MINOT, N.D. — The race for North Dakota Superintendent is heating up, with challenger Brandt Dick taking a shot at incumbent Kirsten Baesler's qualifications.
In a recent Facebook post, Brandt questioned Baesler's descriptions of her résumé and education experience.
"If my opponent applied for a Principal or Superintendent job in any ND school district, she could not be hired as she does not have the credentials to serve in that capacity," he wrote in a Sept. 14 post which also included screenshots of both his and Baesler's teacher licenses. "I would also question how she had 24 years of education experience before 2013 when she got her initial ND Educator's License in 2001?"
"As a former classroom teacher, vice principal, school board president, and committed mother of three, I would stack my credentials up against my opponent's any day," Baesler told me when I asked her about Dick's post.
Asked, specifically, about Dick questioning her assertion of having 24 years of education experience, she noted that some of it came as an instructional aide and library assistant before her time as a licensed teacher.
"As far as 24 years of service, I was proud to serve as an instructional aide and library assistant at Bismarck's public schools before becoming a classroom teacher, media specialist, and district technology integration specialist," Baesler told me. "I worked to improve my skills by earning a master's degree and completing the Harvard Education Leadership Program."
"I extend my gratitude to all of the professionals who come to work every day to help make our schools successful," Baesler continued.
"That's great, and I appreciate that clarification, but that's not what we always get. When she communicates, she talks about her classroom experience and administrative service," Dick said in response to Baesler's explanation. "If that's her experience, then own it. It took this post before we got that clarification."
Baesler campaign spokesman Dale Wetzel suggested Dick believes contributions from education workers who aren't required to be licensed "does not count as 'educational experience.'"
"That's not it at all. It takes everyone to run a school, and I know that first hand," Dick said in response but maintained his argument that Baesler's work experience isn't good enough.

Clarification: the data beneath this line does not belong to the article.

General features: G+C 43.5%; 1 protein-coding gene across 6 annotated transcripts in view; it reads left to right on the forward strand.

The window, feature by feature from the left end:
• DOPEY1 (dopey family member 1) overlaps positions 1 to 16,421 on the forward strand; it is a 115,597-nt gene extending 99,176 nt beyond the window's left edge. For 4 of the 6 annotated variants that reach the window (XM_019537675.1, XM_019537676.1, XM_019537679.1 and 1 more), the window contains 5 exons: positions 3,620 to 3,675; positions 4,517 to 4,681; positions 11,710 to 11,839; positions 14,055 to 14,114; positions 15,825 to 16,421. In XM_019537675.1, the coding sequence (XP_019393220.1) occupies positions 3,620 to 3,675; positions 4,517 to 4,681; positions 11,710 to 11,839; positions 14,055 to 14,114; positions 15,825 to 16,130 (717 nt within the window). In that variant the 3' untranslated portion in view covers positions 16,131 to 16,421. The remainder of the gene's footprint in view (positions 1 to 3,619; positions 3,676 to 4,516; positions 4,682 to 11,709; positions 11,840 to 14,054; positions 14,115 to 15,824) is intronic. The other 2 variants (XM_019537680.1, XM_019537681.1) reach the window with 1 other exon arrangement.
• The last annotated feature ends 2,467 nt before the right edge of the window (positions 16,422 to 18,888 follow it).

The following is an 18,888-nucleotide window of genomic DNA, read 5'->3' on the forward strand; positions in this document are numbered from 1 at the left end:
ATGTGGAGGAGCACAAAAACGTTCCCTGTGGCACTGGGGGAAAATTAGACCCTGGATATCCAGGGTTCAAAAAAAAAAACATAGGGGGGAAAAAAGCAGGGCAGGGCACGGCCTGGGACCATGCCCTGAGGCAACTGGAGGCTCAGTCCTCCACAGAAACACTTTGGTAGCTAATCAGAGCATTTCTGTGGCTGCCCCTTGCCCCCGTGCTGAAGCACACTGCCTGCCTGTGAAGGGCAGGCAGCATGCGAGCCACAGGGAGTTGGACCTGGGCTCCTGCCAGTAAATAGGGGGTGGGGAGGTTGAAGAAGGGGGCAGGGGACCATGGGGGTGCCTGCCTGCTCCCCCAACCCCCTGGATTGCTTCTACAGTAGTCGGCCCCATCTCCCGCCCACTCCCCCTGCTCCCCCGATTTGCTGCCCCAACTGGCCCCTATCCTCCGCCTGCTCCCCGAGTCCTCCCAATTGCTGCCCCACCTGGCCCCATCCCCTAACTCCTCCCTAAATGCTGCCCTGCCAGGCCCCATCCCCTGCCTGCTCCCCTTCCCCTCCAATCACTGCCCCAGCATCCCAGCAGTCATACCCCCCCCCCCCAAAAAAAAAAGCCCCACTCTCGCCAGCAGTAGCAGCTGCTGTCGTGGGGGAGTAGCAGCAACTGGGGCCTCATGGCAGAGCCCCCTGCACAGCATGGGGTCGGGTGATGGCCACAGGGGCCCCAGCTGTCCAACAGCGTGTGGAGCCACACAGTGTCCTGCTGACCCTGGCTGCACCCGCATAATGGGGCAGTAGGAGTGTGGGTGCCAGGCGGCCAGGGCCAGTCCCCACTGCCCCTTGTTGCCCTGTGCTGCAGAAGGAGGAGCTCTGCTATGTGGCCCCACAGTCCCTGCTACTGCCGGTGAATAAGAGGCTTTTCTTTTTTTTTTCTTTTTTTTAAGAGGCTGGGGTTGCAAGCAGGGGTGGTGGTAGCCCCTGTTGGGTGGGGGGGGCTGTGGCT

"She is not qualified to be a principal or superintendent in any school in North Dakota," he said.
"What I mean by that is that she does not have the credential," Dick said when I pushed back on that claim. "When we hire someone, they have to have the credentials to be in that position. A teacher has to have a teacher license. A principal, you have to have a principal's credentials. As you look at my opponent's teaching license, she has not earned any of those credentials in her career."
Wetzel pointed out a 2007 reform made by the Legislature removing the requirement that the state superintendent holds a teaching license. "Legislators decided it was more important for the superintendent to represent all constituents and perspectives relating to K-12 education," he said.
"Yes, they did change that. I never said she wasn't qualified to be the state superintendent," Dick said. "She keeps talking about, and the governor keeps talking about, her administrative experience when she is not credentialed to be a principal."
"For state superintendent, experience does matter and should matter. Whoever is elected in that position, leading and guiding school districts, it helps to have that experience," he added.
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Rob Port, founder of SayAnythingBlog.com, is a Forum Communications commentator. Reach him on Twitter at @robport or via email at email@example.com.